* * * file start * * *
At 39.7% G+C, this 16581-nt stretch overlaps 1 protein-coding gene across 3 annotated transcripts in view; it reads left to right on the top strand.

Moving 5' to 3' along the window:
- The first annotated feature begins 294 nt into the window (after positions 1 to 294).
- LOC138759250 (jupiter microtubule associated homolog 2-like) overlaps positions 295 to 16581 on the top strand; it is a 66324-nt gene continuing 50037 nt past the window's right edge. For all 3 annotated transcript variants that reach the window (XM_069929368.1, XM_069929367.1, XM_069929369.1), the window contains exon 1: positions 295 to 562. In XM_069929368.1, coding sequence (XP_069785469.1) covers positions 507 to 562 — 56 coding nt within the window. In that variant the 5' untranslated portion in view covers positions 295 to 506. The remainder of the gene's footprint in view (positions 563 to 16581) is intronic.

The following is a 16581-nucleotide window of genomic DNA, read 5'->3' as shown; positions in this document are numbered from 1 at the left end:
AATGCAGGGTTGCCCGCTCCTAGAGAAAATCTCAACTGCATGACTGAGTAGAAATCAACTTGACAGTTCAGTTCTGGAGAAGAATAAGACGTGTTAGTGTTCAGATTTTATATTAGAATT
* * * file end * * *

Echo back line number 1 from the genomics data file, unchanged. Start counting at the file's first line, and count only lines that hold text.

At 39.7% G+C, this 16581-nt stretch overlaps 1 protein-coding gene across 3 annotated transcripts in view; it reads left to right on the top strand.